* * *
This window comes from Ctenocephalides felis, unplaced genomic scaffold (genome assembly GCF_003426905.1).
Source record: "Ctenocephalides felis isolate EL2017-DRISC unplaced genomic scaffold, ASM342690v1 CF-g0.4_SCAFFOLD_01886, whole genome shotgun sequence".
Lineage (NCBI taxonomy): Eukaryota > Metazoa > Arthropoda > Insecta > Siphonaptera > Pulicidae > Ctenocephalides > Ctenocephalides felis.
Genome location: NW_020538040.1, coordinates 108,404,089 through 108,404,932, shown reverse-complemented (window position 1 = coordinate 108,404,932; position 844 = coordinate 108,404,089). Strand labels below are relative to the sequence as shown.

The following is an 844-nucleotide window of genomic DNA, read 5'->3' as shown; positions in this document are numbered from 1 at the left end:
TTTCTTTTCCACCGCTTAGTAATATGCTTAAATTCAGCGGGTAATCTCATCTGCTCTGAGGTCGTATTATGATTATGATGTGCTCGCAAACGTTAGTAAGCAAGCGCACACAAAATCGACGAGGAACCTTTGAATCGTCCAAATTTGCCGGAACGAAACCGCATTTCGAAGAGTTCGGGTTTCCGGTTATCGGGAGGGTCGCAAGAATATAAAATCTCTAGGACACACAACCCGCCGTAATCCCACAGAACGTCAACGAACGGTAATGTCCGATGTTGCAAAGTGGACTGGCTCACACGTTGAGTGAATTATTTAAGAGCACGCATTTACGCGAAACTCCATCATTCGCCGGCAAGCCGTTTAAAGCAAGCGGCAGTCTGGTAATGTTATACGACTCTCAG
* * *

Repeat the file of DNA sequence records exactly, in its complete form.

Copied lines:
This window comes from Ctenocephalides felis, unplaced genomic scaffold (genome assembly GCF_003426905.1).
Source record: "Ctenocephalides felis isolate EL2017-DRISC unplaced genomic scaffold, ASM342690v1 CF-g0.4_SCAFFOLD_01886, whole genome shotgun sequence".
Lineage (NCBI taxonomy): Eukaryota > Metazoa > Arthropoda > Insecta > Siphonaptera > Pulicidae > Ctenocephalides > Ctenocephalides felis.
Genome location: NW_020538040.1, coordinates 108,404,089 through 108,404,932, shown reverse-complemented (window position 1 = coordinate 108,404,932; position 844 = coordinate 108,404,089). Strand labels below are relative to the sequence as shown.

The following is an 844-nucleotide window of genomic DNA, read 5'->3' as shown; positions in this document are numbered from 1 at the left end:
TTTCTTTTCCACCGCTTAGTAATATGCTTAAATTCAGCGGGTAATCTCATCTGCTCTGAGGTCGTATTATGATTATGATGTGCTCGCAAACGTTAGTAAGCAAGCGCACACAAAATCGACGAGGAACCTTTGAATCGTCCAAATTTGCCGGAACGAAACCGCATTTCGAAGAGTTCGGGTTTCCGGTTATCGGGAGGGTCGCAAGAATATAAAATCTCTAGGACACACAACCCGCCGTAATCCCACAGAACGTCAACGAACGGTAATGTCCGATGTTGCAAAGTGGACTGGCTCACACGTTGAGTGAATTATTTAAGAGCACGCATTTACGCGAAACTCCATCATTCGCCGGCAAGCCGTTTAAAGCAAGCGGCAGTCTGGTAATGTTATACGACTCTCAG